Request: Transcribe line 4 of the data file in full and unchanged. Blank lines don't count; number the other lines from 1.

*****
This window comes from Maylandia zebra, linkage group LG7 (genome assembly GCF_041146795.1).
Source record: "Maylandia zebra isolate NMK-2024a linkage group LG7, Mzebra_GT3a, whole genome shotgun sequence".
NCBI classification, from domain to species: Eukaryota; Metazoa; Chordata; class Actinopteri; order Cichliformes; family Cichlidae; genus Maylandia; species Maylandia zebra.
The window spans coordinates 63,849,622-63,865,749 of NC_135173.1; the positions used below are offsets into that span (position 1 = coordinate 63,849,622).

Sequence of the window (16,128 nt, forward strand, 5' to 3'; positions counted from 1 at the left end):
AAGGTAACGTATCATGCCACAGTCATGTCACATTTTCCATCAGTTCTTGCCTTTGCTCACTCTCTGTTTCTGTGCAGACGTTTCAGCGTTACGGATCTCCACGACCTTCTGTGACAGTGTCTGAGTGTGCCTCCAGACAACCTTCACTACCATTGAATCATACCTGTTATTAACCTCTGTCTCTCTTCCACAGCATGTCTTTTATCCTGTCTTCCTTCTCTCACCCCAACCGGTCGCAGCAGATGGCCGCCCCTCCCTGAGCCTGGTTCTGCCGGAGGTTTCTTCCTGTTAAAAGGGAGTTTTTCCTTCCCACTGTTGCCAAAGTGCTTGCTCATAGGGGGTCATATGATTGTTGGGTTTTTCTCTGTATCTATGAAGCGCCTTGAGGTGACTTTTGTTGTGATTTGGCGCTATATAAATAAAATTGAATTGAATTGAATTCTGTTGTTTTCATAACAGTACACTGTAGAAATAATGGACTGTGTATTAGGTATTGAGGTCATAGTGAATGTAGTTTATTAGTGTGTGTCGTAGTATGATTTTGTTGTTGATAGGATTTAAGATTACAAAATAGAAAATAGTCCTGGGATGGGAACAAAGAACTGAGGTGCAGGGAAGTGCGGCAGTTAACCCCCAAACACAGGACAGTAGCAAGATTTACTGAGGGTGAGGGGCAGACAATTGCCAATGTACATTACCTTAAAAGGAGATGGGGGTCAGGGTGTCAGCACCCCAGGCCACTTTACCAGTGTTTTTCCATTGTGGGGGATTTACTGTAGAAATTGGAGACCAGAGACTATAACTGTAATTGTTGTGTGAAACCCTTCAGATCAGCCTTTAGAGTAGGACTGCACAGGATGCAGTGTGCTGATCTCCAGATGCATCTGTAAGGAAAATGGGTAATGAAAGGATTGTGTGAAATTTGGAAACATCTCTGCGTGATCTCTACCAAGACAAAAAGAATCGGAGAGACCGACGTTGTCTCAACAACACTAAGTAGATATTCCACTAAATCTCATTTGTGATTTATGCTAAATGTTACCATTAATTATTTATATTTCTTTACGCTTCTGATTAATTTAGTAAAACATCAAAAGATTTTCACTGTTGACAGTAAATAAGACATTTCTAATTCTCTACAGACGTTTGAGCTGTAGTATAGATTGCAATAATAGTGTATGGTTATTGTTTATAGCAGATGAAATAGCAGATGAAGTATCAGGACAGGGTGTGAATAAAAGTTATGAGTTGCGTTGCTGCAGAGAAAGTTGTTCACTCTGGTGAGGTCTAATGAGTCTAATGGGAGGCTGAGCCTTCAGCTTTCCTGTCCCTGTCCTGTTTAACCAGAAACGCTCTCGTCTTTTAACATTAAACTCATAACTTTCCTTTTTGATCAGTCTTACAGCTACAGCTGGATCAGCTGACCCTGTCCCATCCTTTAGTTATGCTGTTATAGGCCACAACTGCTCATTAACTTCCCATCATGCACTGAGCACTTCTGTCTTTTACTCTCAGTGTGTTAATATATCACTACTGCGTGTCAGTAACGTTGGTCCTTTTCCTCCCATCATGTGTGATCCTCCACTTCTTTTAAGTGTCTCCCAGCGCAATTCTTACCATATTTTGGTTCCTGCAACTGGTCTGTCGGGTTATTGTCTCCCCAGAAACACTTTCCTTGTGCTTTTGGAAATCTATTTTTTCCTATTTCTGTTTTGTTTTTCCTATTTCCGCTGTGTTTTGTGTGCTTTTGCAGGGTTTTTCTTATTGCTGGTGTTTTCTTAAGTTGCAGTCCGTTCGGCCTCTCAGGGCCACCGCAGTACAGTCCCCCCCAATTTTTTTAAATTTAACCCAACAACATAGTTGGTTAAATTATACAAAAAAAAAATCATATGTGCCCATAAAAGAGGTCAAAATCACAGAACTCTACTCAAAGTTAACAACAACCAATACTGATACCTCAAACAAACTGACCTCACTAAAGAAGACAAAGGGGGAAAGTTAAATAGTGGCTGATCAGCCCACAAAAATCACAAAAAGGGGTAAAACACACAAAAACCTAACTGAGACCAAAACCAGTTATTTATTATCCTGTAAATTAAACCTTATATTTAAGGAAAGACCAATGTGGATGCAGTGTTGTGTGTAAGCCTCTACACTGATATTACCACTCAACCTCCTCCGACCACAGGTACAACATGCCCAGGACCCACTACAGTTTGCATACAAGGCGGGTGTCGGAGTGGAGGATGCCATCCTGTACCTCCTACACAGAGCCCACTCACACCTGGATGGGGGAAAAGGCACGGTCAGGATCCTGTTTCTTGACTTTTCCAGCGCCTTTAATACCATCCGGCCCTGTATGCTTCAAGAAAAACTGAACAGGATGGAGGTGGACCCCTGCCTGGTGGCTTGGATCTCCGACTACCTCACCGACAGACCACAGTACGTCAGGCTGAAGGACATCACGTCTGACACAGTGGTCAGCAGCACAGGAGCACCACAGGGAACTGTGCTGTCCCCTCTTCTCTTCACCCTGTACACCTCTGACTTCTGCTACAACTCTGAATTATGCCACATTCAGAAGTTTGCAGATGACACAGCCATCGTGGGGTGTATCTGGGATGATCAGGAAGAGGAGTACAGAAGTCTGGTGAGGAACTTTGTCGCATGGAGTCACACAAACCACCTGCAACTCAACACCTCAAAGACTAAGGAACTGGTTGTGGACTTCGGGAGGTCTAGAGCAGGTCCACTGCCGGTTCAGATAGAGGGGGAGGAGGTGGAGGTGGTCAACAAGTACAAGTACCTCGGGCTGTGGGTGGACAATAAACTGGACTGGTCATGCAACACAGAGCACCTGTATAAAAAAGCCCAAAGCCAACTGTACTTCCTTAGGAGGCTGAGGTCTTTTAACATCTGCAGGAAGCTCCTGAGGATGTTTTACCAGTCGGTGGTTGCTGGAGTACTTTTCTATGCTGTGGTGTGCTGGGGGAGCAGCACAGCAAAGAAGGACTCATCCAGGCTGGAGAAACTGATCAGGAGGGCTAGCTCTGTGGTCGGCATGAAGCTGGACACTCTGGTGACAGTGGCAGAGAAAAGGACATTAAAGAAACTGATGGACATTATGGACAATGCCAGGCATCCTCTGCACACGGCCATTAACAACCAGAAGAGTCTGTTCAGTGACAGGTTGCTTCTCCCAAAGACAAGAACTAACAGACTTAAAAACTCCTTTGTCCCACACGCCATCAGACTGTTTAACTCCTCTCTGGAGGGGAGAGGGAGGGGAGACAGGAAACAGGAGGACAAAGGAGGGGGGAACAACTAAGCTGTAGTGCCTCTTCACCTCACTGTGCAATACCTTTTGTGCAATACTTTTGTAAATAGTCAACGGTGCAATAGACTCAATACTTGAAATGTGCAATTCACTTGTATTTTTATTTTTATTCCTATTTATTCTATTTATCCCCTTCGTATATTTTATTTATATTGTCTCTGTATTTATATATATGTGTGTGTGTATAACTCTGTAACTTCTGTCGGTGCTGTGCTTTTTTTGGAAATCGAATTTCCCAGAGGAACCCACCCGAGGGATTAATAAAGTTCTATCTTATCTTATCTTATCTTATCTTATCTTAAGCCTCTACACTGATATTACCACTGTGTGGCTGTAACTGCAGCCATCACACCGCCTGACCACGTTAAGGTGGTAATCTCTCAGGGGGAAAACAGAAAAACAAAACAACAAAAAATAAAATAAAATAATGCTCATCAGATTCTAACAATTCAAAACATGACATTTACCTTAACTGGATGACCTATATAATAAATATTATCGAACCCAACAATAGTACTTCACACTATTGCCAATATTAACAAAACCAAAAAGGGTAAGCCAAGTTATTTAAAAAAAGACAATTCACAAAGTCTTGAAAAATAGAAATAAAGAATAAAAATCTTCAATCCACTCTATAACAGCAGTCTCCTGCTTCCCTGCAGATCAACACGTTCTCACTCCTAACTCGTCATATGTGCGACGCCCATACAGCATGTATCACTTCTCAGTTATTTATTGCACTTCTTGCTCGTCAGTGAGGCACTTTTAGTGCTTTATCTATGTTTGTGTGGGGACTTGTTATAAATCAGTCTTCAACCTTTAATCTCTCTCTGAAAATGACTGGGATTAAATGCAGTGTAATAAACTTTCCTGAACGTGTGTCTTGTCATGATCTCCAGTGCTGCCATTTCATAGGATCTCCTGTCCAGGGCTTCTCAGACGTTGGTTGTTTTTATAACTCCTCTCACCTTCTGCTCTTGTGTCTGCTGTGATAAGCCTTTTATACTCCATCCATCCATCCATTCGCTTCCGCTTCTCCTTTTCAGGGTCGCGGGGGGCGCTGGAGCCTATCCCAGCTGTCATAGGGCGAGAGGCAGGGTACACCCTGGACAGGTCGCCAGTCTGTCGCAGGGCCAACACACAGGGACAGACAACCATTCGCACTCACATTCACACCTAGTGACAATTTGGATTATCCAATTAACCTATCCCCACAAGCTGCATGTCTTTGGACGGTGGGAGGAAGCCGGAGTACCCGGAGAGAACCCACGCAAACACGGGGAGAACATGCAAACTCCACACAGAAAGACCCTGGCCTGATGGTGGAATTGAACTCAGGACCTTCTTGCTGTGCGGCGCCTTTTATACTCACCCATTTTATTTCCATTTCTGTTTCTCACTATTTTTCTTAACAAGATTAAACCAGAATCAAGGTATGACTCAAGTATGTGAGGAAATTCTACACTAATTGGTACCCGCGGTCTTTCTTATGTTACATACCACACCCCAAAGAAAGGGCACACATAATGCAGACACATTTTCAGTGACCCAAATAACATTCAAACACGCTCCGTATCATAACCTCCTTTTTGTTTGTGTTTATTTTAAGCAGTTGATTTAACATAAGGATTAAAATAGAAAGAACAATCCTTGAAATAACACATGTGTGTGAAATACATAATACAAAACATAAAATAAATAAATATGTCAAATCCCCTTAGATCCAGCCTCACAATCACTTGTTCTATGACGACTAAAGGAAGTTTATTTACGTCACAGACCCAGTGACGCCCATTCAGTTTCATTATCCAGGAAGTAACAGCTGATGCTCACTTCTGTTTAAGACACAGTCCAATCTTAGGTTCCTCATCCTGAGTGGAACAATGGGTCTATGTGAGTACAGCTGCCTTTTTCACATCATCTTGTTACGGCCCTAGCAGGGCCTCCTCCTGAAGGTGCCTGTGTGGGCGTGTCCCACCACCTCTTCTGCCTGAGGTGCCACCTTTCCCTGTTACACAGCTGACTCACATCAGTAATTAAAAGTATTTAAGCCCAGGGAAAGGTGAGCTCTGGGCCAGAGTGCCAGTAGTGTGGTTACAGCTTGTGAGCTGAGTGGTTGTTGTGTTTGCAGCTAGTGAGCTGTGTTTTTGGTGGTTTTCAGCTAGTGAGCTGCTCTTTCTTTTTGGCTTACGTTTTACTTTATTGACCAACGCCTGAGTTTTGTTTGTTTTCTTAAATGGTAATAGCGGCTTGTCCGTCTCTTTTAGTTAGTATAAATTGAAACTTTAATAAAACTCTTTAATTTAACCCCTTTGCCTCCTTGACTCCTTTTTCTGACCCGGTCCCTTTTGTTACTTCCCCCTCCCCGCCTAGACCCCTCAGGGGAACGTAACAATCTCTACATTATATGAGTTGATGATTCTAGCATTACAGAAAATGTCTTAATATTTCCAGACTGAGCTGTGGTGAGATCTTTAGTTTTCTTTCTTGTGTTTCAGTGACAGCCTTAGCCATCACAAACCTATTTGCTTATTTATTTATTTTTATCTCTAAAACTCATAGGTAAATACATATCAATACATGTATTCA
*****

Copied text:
The window spans coordinates 63,849,622-63,865,749 of NC_135173.1; the positions used below are offsets into that span (position 1 = coordinate 63,849,622).